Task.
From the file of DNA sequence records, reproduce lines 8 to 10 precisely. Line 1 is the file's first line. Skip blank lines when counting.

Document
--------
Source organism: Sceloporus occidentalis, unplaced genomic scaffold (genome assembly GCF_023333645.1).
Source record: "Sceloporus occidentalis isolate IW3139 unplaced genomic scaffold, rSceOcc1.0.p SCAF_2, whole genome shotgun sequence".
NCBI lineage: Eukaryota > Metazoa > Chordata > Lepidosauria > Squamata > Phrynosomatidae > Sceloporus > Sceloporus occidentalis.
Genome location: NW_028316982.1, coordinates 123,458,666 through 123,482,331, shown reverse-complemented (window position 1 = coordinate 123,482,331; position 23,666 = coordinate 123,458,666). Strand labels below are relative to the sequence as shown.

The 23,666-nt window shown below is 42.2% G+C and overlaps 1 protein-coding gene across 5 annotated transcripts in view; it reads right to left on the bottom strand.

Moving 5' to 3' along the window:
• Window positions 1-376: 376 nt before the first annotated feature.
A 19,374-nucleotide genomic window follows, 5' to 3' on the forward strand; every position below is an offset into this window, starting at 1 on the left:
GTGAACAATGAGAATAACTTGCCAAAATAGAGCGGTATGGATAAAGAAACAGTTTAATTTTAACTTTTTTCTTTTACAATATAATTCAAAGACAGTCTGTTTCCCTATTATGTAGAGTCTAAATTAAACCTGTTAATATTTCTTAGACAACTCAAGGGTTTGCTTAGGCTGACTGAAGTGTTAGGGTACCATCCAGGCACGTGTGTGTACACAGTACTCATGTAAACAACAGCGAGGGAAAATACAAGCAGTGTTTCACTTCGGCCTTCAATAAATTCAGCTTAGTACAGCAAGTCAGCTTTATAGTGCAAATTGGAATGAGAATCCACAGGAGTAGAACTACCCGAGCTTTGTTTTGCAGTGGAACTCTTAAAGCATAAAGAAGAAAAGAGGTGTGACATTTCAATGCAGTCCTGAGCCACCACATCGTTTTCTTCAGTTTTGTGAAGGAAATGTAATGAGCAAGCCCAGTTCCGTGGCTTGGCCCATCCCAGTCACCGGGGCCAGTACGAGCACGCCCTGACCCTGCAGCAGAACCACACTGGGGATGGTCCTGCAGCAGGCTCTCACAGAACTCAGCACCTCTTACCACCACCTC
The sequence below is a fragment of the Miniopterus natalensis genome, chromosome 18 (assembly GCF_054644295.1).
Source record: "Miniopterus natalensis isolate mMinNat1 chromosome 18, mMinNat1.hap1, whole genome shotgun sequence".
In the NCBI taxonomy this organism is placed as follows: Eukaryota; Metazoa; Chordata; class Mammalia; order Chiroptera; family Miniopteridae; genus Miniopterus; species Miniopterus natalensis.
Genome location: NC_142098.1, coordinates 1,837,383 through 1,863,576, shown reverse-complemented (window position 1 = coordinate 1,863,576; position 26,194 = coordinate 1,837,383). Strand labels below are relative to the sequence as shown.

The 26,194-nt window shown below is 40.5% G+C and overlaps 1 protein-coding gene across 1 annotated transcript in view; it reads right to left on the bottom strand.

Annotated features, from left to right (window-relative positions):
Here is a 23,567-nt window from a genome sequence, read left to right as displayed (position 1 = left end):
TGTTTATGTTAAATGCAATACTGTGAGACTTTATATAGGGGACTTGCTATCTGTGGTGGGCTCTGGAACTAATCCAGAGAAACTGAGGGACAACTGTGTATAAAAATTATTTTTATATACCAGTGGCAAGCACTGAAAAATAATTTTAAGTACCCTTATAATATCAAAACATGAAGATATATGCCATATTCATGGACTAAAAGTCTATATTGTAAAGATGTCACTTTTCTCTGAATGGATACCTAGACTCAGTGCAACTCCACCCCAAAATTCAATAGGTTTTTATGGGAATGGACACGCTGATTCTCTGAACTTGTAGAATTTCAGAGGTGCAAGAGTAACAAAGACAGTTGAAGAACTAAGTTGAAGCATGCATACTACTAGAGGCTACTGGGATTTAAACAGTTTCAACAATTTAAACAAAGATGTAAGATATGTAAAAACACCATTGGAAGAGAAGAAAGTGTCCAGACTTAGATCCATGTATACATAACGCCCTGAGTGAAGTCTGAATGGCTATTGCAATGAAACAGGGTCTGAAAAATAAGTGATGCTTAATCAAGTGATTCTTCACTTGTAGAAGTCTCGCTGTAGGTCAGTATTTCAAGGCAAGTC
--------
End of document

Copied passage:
A 19,374-nucleotide genomic window follows, 5' to 3' on the forward strand; every position below is an offset into this window, starting at 1 on the left:
GTGAACAATGAGAATAACTTGCCAAAATAGAGCGGTATGGATAAAGAAACAGTTTAATTTTAACTTTTTTCTTTTACAATATAATTCAAAGACAGTCTGTTTCCCTATTATGTAGAGTCTAAATTAAACCTGTTAATATTTCTTAGACAACTCAAGGGTTTGCTTAGGCTGACTGAAGTGTTAGGGTACCATCCAGGCACGTGTGTGTACACAGTACTCATGTAAACAACAGCGAGGGAAAATACAAGCAGTGTTTCACTTCGGCCTTCAATAAATTCAGCTTAGTACAGCAAGTCAGCTTTATAGTGCAAATTGGAATGAGAATCCACAGGAGTAGAACTACCCGAGCTTTGTTTTGCAGTGGAACTCTTAAAGCATAAAGAAGAAAAGAGGTGTGACATTTCAATGCAGTCCTGAGCCACCACATCGTTTTCTTCAGTTTTGTGAAGGAAATGTAATGAGCAAGCCCAGTTCCGTGGCTTGGCCCATCCCAGTCACCGGGGCCAGTACGAGCACGCCCTGACCCTGCAGCAGAACCACACTGGGGATGGTCCTGCAGCAGGCTCTCACAGAACTCAGCACCTCTTACCACCACCTC
The sequence below is a fragment of the Miniopterus natalensis genome, chromosome 18 (assembly GCF_054644295.1).